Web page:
Psalms 1 - 50by Mike Raiter
In the 1970s, a new wave of Christian music called ″Scripture in Song″ became popular; it was the result of an effort by a recording company to better incorporate Scripture into contemporary worship music. One of its earliest songs was based on Psalm 48, which I remember singing many times as a young Christian. However, at the time I didn't understand why we were singing a song in praise of Jerusalem. Why was I, a Christian, rejoicing in a city which was destroyed by the Babylonians and also the place where the Messiah was rejected and murdered?
Psalm 48 begins by placing the focus of worship where it should be: ″Great is the Lord, and most worthy of praise″ (v. 1). While the psalm rejoices in Zion, the city's beauty and strength lies not in her strategic location, but in the fact that ″God is in her citadels″ (v. 3). Essentially, this is a psalm in praise of God.
Mount Zion is a hill in Jerusalem that stands roughly 760 metres above sea level. Surrounded by mountainous terrain, Jerusalem was a difficult city to invade, as the long sieges by the armies of nations like Assyria and Babylon show. Verses 4 to 8 sing of the impregnability of Zion. However, it wasn't really the city itself which repulsed the invaders, sending them reeling in horror, but God in her midst: ″You destroyed them . . .″ (v. 7).
Verses 9 to 11 remind the singers of where the greatness of the city lies: it is where the people see and experience God's love, righteousness, and justice.
The psalm concludes with an invitation to ″walk about Zion″ (v. 12). When Nehemiah completed the rebuilding of the city's walls, he told two choirs to walk around them, in opposite directions, and ″the sound of rejoicing in Jerusalem could be heard far away″ (Nehemiah 12:31-43). Perhaps they sang Psalm 48!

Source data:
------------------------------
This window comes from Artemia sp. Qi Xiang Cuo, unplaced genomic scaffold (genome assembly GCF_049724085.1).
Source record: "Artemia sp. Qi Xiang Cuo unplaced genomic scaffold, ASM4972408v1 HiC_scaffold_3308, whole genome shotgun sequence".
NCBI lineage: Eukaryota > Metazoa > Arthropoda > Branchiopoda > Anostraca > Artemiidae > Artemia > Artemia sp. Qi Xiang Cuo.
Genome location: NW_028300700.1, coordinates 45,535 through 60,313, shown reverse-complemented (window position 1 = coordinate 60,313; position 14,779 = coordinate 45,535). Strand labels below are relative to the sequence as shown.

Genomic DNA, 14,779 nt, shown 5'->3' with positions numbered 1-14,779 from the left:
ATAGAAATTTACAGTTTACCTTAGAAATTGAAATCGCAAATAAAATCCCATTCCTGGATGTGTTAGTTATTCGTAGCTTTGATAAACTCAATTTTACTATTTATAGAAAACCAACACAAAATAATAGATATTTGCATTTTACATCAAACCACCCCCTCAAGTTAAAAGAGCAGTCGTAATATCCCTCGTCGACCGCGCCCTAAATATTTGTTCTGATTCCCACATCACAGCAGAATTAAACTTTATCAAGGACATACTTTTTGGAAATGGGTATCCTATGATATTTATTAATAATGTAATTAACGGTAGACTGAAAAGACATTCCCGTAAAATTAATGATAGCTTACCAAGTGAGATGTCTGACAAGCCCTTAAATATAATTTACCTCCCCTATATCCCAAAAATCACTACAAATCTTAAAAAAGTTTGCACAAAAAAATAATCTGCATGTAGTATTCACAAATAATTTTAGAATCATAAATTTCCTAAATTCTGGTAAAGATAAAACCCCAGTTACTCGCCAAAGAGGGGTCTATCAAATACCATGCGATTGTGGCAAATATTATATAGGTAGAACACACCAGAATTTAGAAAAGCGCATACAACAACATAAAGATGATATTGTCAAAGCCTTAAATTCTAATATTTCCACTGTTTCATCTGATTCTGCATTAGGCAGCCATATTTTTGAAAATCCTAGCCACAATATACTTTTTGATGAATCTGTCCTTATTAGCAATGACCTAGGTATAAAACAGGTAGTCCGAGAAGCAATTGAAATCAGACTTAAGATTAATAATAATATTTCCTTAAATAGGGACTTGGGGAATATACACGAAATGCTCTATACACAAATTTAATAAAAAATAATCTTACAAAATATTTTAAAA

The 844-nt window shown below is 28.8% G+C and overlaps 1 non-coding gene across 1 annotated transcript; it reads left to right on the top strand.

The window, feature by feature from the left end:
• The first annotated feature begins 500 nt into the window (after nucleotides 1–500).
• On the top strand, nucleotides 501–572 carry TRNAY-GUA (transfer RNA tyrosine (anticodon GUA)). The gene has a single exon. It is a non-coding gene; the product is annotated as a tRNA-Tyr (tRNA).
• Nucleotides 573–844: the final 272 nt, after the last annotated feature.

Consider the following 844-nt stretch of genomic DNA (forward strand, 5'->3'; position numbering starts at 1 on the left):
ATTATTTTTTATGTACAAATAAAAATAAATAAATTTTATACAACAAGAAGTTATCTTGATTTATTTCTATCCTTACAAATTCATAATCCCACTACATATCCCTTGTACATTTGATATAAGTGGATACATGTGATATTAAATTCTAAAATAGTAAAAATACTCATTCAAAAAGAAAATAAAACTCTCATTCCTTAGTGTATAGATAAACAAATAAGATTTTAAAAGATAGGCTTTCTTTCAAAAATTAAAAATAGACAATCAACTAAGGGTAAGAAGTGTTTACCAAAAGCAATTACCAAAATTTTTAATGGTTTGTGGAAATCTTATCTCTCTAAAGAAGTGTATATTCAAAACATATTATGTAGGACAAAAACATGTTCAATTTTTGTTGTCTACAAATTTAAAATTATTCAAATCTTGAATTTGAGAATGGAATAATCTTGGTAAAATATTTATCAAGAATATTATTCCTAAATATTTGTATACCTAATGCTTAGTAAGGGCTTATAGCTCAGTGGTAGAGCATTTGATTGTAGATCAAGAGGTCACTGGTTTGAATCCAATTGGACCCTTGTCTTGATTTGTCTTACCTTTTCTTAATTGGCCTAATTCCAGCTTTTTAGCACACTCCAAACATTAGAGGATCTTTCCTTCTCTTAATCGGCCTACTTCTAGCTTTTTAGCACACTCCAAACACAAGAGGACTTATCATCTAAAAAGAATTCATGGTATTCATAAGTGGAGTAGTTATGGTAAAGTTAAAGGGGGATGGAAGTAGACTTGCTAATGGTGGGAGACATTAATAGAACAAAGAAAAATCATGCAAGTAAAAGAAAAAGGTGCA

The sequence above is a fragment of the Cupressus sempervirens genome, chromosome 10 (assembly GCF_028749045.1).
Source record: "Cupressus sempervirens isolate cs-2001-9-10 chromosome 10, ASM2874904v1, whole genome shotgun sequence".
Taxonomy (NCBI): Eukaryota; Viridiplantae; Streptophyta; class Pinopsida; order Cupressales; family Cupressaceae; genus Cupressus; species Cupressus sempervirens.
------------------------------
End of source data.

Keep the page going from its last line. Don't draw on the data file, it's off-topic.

Today, when we read and sing Psalm 48, our thoughts should turn to another Zion. As God's people, we can look forward to a more glorious Jerusalem. In Revelation 21:2-4, the church is portrayed as the holy city coming down from heaven. There is great joy because ″God's dwelling-place is now among the people″ (v. 3). Ancient Jerusalem symbolised God's people in God's place under God's rule. But that ancient city rebelled and was destroyed. Now, we look forward to the eternal city, the time when the Lord will dwell among us in perfect and unending love, righteousness, and justice.
Psalm 48:12-13 encourages us to behold the strength of Zion, and then proclaim this to the next generation. How do we apply these verses to the church today?
Why do you think Revelation 21:2-4 describes God's people as a city? What is it about a city that makes it an appropriate picture for God and His church?